SUNBURY — U.S. Senate candidate Josh Mandel gave a speech at the Delaware County Republican Central Committee meeting in Northgate Church on Thursday night.
Mandel said he wouldn’t give a standard political speech but would instead talk about his family’s background, which he said was shaped by courageous Christians and by the debt of military service.
“Ladies and gents, we’re in a fight to save our country,” he said. “America wasn’t founded on Muslim values; America wasn’t founded on atheism. America was founded on a bedrock of Judeo-Christian values. … We’re in a fight against a lot of evil, globally, but also domestically.”
Mandel said the schools today “are trying to teach kids to be ashamed to be Americans” through Critical Race Theory; “they’re trying to teach our kids there are over 50 genders, five-zero;” expressed concern about the fairness of a male who calls himself a female can compete against women athletically (“On Monday his name is Billy, on Tuesday it’s Bonnie”); and related an anecdote he heard about an Akron pediatric nurse and mother-to-be who was told by her hospital employer “you can either have the vaccine, or you’re gonna be fired.”
“You don’t hear enough Republicans talking about this,” he added. “We’ve got to go on offense. This whole debate — the media wants to have a debate; Democrats want to have a debate about pro-vax versus anti-vax. This isn’t a debate about pro-vax versus anti-vax. This is about pro-freedom or anti-freedom!”
There was applause from the audience, most of whom were not wearing masks inside the church.
“If someone wants to have a vaccine or wear a mask, or wear multiple masks, they’re free to do that,” Mandel continued. “But if someone doesn’t, especially if we don’t want our children to, who the heck is the government to come in and tell me that my child has to have a vaccine or has to wear a mask? It’s none of the government’s business.”
Mandel said he’s glad the U.S. Supreme Court ruled against the Biden administration’s vaccination requirement for businesses that employ more than 100 people.
“Joe Biden, he thought he was a king. Turns out he’s a president, and there’s a difference,” Mandel said.
Mandel said none of these issues matter if we’re not going to protect life “from conception to actual death,” and discussed his pro-life background. He asked, “Are we going to stand for our Second Amendment rights, because the Second Amendment empowers all the others? Some of you might not like me saying this: It’s not about electing Republicans — it’s about electing the right kind of Republicans.”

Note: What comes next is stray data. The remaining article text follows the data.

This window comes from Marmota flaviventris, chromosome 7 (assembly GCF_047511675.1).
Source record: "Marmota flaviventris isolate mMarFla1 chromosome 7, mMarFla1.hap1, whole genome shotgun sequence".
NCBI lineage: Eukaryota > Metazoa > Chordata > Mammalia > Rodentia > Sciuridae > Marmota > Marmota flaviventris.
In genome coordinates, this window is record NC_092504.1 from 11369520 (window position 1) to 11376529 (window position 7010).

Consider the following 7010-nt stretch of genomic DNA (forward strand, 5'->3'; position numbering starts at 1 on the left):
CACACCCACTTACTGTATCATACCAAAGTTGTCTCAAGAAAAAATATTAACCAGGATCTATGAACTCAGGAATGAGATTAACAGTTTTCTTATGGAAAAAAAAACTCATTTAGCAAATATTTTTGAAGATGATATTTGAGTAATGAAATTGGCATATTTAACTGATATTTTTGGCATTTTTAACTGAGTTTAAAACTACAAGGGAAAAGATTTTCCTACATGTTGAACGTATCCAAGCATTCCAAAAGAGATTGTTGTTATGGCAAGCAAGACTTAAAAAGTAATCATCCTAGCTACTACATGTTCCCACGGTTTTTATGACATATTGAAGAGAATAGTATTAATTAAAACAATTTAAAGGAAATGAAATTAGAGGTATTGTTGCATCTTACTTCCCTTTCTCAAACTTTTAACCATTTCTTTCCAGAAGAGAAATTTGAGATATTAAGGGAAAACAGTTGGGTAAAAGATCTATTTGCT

He said the primary presents a stark choice. As for his opposition, Mandel said “Hillbilly Elegy” author J.D. Vance is a never-Trumper who said he would vote for Hillary Clinton; while Jane Timken supported Rep. Anthony Gonzalez’s vote to impeach former President Donald Trump.
“Ladies and gents, we’re in a fight for the soul of the Republican party, the soul of the Conservative movement,” Mandel said.
The U.S. Marine Corps veteran said he is a fighter who is pro-Constitution, pro-liberty and pro-Trump. He said he’s been in that “smoke-filled room” in Columbus and taken on the likes of former Gov. John Kasich and other Republicans who couldn’t push him around.
“Ladies and gents, I am going to Washington to be freakin’ reinforcements for fighters like Jim Jordan, Rand Paul, Donald Trump,” Mandel said. “If you like Jim Jordan, if you like Rand Paul, if you like Ted Cruz, if you like Donald Trump, I’m your guy.”
Jordan represents the 4th Congressional District in Ohio, which under the new congressional district map contains Delaware County. The map, however, has been ruled unconstitutional by the Ohio Supreme Court. Mandel said he likes Jordan’s book, “Do What You Said You Would Do.”
The former two-term Ohio treasurer said he’s the only Republican candidate who can’t afford to run television ads, yet he would win with the support of people like those who were in the room. Mandel said he’s currently leading in all the polls for the May primary.
Mandel said if elected, he will go to Washington with two documents as his guide: “with a Bible in one hand, and the Constitution in the other.”